• XML and HTML sitemaps are available.
  • Hreflang is set up correctly (if you have an international website).
  • Redirects have been tested.
  • Your 404 page returns a 404 response code.

Some things, like site speed, require live testing of the site unless the staging and pre-production environments are on mirrored stacks (so you can emulate the same performance). Most of the time, however, they are not on performance-oriented servers.

Understand why migrations go wrong

When a migration fails, it can often be attributed to at least one of seven reasons:

  • Wrong SEO strategy or unclear goals.
  • Poor planning and setting of resource and time frame.
  • Unforeseen UX or design changes affecting content or code.
  • The involvement of the SEO agency too late or after important decisions have already been set in stone.
  • Poor or inadequate testing.
  • Slow responses and low development priority for post-migration fixes.
  • Uncontrollable variables (e.g. Google update).

Bad strategy

In order to establish measurable measures of “success,” it is important to understand why the migration is occurring and what outcomes are desired.

With most migrations, the goal is to maintain SEO performance and then use that stability as a foundation for growth.

However, each type of migration carries its own risks. These must be communicated to the customer and other stakeholders.

If you move the hosting or platform but keep the URL structures, it should go smoothly. However, if you’re rebranding and changing the domain name, expect a period of turbulence.

It’s also important to note that bad strategy can also come from within the company.

Sometimes stakeholders create plans for the evolution of the site, brand, and broader strategy, but the business strategy (and expectations) do not align with proposed timelines or what is technically feasible.

Poor planning and scoping

Developing a detailed scope and project plan early on can help avoid delays along the way by setting expectations for how long SEO processes and tasks will take.

This also allows you to consider what is and isn’t within the scope of the project, so you can plan and allocate resources appropriately.

Creating a plan will also help you identify potential roadblocks like holidays or peak sales periods.

For example, as an online retailer, you would not launch a website in the days leading up to Thanksgiving because fatal errors could jeopardize your Black Friday/Cyber ​​Week/Christmas period.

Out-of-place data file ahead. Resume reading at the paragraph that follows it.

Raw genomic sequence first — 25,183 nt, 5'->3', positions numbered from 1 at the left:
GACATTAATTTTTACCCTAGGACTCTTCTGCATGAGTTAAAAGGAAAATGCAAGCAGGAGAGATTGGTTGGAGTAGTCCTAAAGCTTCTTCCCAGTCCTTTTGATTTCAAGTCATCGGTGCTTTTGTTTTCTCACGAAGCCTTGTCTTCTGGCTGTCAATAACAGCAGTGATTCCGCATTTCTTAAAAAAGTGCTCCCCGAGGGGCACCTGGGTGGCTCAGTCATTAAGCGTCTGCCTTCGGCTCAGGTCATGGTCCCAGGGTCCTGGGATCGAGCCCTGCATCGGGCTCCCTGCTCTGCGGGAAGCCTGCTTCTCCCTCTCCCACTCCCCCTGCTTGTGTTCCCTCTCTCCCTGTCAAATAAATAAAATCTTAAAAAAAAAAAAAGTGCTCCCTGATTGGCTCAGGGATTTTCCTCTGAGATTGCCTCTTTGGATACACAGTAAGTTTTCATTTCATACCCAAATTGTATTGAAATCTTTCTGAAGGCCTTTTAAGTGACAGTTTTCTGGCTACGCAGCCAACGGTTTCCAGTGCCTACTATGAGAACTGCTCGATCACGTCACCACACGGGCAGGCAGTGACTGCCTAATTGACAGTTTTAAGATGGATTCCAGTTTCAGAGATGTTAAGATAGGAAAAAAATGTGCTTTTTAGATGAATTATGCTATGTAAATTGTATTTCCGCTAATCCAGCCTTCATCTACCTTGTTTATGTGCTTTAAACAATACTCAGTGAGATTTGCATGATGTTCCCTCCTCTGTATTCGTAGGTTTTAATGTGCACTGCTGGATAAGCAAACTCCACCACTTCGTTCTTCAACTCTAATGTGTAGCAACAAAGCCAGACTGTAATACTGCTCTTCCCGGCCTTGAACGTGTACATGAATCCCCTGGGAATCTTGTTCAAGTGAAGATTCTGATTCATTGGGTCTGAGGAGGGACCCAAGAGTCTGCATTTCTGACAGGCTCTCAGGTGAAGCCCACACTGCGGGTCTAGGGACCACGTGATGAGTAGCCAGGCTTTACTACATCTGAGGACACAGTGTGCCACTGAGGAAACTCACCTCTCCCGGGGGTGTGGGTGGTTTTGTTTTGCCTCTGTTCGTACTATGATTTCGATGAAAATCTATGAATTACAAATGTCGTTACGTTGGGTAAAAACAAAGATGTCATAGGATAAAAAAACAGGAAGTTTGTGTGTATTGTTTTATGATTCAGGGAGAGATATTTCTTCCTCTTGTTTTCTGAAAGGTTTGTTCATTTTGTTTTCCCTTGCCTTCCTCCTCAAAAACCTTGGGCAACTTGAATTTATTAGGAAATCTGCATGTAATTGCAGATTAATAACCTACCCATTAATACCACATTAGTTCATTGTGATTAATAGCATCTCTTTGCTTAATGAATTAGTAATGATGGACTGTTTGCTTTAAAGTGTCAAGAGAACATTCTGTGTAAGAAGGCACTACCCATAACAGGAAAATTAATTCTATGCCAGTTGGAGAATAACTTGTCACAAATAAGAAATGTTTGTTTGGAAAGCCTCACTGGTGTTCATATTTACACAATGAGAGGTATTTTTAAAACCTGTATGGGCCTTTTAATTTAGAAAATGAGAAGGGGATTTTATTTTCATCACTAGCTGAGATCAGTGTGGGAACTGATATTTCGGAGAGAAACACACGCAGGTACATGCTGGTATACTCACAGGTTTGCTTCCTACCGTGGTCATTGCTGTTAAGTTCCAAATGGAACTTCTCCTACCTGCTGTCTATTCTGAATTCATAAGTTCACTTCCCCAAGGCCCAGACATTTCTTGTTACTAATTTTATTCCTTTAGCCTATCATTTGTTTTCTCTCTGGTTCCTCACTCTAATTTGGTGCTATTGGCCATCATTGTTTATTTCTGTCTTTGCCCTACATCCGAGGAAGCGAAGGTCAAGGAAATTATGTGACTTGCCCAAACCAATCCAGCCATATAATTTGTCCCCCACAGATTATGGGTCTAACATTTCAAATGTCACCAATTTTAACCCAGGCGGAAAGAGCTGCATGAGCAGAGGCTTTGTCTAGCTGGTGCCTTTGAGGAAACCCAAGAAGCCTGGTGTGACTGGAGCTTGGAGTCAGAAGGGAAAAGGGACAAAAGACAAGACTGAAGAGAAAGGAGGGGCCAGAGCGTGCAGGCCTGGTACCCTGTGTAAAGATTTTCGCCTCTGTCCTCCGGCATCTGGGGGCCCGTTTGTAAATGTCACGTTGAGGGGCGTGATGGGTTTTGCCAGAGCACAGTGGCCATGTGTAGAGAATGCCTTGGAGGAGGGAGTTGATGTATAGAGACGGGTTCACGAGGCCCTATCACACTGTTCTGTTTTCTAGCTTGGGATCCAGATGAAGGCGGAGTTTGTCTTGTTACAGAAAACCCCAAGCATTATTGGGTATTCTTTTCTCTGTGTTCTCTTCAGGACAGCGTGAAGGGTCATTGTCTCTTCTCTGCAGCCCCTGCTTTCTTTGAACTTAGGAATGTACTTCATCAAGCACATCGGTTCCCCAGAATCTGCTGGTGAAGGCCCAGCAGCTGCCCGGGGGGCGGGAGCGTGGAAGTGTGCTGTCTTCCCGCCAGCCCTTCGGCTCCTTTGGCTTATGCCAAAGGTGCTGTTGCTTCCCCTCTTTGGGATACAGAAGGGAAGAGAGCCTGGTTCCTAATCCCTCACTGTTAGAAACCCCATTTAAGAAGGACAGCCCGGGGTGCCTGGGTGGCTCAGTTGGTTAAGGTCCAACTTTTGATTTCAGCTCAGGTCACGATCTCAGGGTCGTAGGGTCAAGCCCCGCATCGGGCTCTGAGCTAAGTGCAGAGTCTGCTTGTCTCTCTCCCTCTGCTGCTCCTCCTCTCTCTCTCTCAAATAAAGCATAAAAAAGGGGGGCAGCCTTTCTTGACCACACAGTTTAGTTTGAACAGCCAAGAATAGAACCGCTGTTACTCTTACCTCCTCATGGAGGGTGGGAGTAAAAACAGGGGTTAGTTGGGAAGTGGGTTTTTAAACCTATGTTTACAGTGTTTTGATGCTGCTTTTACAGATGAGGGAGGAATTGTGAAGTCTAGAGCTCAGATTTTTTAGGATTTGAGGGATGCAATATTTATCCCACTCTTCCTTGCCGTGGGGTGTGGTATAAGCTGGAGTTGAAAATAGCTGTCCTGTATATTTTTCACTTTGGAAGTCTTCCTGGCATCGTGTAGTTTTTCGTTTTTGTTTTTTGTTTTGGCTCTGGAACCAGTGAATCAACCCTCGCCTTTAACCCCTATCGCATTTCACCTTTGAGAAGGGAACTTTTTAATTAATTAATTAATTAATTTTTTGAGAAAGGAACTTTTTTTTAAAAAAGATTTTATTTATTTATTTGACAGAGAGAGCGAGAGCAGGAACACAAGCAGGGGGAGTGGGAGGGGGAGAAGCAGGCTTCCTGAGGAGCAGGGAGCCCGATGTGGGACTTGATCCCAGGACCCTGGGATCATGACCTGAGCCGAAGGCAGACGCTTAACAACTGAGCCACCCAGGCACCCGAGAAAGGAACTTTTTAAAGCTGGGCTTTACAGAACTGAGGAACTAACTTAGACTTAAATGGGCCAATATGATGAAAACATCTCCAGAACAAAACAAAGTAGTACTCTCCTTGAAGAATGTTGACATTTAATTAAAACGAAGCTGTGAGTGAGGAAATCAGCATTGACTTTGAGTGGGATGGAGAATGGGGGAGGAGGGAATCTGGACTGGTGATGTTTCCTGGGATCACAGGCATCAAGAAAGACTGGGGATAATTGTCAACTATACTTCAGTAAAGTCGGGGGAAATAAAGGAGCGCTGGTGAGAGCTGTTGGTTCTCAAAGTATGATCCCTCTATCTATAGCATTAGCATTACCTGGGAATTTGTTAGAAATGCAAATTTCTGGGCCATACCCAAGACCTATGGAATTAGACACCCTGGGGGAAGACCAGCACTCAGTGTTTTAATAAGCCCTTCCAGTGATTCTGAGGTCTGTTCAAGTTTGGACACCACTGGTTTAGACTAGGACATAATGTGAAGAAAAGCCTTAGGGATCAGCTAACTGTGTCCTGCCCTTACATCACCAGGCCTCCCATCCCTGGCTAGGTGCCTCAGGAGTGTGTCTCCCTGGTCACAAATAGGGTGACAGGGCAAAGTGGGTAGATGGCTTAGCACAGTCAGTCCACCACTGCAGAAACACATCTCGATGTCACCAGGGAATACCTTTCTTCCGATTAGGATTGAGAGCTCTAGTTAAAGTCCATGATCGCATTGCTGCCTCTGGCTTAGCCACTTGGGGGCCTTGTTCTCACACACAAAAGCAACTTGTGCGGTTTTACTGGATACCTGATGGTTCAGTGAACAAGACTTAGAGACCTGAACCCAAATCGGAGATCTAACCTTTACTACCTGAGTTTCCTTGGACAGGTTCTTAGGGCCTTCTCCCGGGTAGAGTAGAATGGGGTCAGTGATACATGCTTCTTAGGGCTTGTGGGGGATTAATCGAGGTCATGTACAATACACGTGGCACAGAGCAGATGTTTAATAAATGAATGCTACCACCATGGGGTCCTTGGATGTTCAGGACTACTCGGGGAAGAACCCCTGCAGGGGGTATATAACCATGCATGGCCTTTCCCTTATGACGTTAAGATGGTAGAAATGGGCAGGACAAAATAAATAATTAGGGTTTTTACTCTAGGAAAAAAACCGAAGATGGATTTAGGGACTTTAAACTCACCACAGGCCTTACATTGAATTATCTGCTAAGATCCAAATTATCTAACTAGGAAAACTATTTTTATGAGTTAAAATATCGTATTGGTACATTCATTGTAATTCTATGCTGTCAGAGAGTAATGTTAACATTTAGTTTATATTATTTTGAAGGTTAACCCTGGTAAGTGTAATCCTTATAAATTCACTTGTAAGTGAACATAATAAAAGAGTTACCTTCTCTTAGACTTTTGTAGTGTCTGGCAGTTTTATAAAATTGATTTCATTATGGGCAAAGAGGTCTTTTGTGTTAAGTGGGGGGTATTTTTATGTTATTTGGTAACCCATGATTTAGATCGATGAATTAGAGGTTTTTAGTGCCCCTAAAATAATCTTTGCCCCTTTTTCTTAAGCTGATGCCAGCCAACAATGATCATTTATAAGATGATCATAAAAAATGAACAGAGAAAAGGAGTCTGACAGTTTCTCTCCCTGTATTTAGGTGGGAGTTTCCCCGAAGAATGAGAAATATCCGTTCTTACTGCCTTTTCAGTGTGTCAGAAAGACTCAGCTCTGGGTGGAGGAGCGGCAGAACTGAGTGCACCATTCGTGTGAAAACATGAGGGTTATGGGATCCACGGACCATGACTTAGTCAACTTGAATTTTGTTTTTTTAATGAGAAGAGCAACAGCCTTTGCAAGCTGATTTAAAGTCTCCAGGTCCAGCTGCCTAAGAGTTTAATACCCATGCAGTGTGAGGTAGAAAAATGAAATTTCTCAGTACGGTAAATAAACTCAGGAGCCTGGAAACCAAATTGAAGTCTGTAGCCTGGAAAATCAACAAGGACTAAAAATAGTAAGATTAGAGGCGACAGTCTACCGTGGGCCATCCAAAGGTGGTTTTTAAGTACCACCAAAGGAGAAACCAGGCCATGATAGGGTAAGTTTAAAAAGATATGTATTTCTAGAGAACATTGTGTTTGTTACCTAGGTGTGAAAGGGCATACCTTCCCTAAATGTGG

Late Commitment

SEO migrations don’t happen overnight.

However, SEO assistance is often enlisted late in the roadmap, as many important decisions are made up front that impact organic search performance.

Sometimes late involvement can be a lifesaver while there’s still room in the schedule to make changes — but that’s rarely the case, and all you can do is watch and prepare for the autopsy.

It can also mean that there is a lack of sufficient testing (from an SEO point of view) and all performance-impacting issues may not be resolved in a timely manner if the migration deadline is strict.

Slow development response times

This is in most cases a problem of the company itself and not something that SEO experts can control.

I’ve seen situations where, immediately after the migration, the development resource was fully reallocated to another part of the organization, leaving no time for urgent or ad hoc troubleshooting.

In most cases, this is not the developer’s fault, but rather a symptom of poor planning on the part of the decision makers.

I’ve already seen sites go live with a site-wide noindex (because the wrong bucket was served), something we reported almost immediately—only it took four days to allocate the resource to remove it.

Uncontrollable variables

Despite the best planning and resource allocation, there are times when something unforeseen and completely unavoidable will surprise you – like a Google update or a CDN/DNS outage.

A good example of this was in August 2020 when Caffeine broke through. No new URLs were indexed during this time.

Ineffective communication with stakeholders

When talking to companies about their migrations and migration strategies, the main concern is the level of communication and expectations of indirect stakeholders, typically VPs and C-Suite.

It is important that all risks are both set out in the technical terms of the delivery and are summarized and understandable to non-technical management.

In these summary documents, it is important to not only outline the risks, but also what we as experienced consultants expect and at what points we need to start triage/panic.

This greatly reduces the pressure created by knee-jerk reactions and scrambles due to C-level involvement and a lack of understanding of the bigger picture.